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Muskoka Novel Marathon On Writing

Kill Him or Keep Him? When Manuscripts Act Up…

During the 2019 Muskoka Novel Marathon I wrote a novel that I titled The Époque of Ethan going in (I always start my novels by writing the title at the top of page one). I almost NEVER change the title after it’s chosen.

The novel is the story of two characters, Cooper who is the nonbinary love interest of the dead guy, and Topher, who is the dead guy’s best friend. I won’t make you guess the dead guy’s name. It was, wait for it…ETHAN.

I had Ethan dead prior to the beginning of the novel. He actually jumped from a highway overpass. It was messy. Topher witnessed it and suffered much trauma.

The truth about that jump? It was a prompt from the lovely Wayson Choy during one of his workshops at an old Ontario Writers’ Conference event. I can no longer remember the prompt, but I wrote this scene about the Topher character looking back to the jump and how it made them feel. I actually got to read it to the group during the course of the workshop. It felt like something I could use later. I liked that its origin story is WAYSON.

Fast forward maybe eight or ten years later. I finally wrote 50,000 words of the story at the novel marathon last year. And I’ve been struggling with it ever since.

I rewrote a version where Ethan doesn’t die. He takes pills and ends up in the hospital. But I struggled with that one too.

Recently, Michael said, “Why don’t you make him disappear?” Or something to that effect. So now, I’m going through and rewriting AGAIN. This time Topher and Cooper don’t know if Ethan is dead or alive. The authorities assume he’s dead after some time passes, but the characters don’t know. They don’t want to lose hope. The story is really about what Ethan (disappeared or dead) reveals to them about why he made the choices he made.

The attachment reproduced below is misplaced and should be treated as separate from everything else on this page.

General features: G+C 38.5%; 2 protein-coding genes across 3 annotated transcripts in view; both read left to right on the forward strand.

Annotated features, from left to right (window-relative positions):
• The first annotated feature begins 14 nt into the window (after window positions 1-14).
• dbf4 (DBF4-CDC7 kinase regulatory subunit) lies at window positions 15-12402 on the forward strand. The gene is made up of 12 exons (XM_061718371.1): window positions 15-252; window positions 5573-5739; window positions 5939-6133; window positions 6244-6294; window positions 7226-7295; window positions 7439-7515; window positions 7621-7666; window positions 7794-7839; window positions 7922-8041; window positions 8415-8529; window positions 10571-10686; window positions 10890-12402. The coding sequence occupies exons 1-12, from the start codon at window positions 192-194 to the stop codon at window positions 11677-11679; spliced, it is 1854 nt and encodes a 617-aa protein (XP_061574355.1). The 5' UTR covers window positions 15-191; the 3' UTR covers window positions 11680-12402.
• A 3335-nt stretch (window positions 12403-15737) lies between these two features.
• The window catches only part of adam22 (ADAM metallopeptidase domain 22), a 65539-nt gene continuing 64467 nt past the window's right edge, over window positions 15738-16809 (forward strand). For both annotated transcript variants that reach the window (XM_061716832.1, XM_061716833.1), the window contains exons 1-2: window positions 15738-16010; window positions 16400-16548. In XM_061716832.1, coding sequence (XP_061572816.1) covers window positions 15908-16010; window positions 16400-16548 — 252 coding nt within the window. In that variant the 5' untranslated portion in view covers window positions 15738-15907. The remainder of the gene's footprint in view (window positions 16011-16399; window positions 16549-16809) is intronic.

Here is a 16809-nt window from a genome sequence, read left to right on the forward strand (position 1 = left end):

Oh wait! I began with the TITLE and how I went into the marathon with the title The Époque of Ethan. Well, scrap that. After a short discussion mid-marathon with a fellow marathoner, the book (as of yet not fully written) was renamed. Say hello to the new title, mid-marathon!

No Visible Damage. Tada! The fellow marathoner that helped me come up with the title–which was a line from the novel that Topher used incidentally and then reflected, ‘that would be a great name for a band’–was Colum McKnight. Not only did he steer the ship that changed the title, but he later went down to the village with a broomstick in his hands…wait, no. Oops. He went down to the village–the town–and had the title magically lasered into one of the bookmarks we were all given. It was official! Just like that, The Époque of Ethan became No Visible Damage. Done deal.

At that point, Ethan was still very much dead. There was a funeral and everything. I can attest to that.

Fast forward a few months and I have this niggling feeling that Ethan maybe shouldn’t die. First rewrite ensues. Hospital scenes. Rewrite everything to fit the change.

Fast forward almost an entire year after struggling to come up with an ending, while preparing my upcoming novel release for its big debut. No go. The ending eludes me. Whether he’s dead or in the hospital, I just can’t make it work.

Bang. Michael makes a comment about a disappearance. Dead or alive? Who knows? No one. Not the reader, not the characters. No one.

Another rewrite. YAY.

Oh. And, guess what? Another title change. It had to be.

Welcome to Where oh Where is Ethan Sinclair? I feel like it’s sacrosanct to change the title again, but I also feel like I can’t NOT change the title again. I mean, the title is literally written in stone. I mean, it’s not stone, but it is leather. I mean, well, not leather, but a fake leathery thing. It’s written in a bookmark. Sorry, Colum.

All this to say WRITERS STRUGGLE EVERY DAY. All we want to do is get the story right. I’m working my way towards the end of what’s written in the manuscript again. Not the ENDING, just the stopping point where I’ve been stuck. This time there’s another plot point wrapping itself throughout. Is Ethan dead or alive? I don’t know. I guess I’ll find out if the train keeps on moving past the previous stop point. At any rate, this ranty post is just here to show you how hard it can sometimes get.

Don’t think for a second I threw the whole Époque of Ethan thing out the window, because I didn’t. I refused to. It became the name of Ethan’s blog, which is how Ethan fills the two main characters in on things in his absence.

I don’t know how this will play out. I really don’t. But I’m willing to find out. To be honest, a part of me has been full on pretending the novel is finished. I’m a great pretender.

Stick around. Maybe we’ll one day find out if I kill him or keep him. Or maybe it’ll be another manuscript for the Big Manuscript Burial Ground. One never knows.

(PS: The 2020 Muskoka Novel Marathon takes place July 17-20 and it’s a pandemic version. This means it’s online and anyone can register and participate. Writers should check it out! Just click these words!)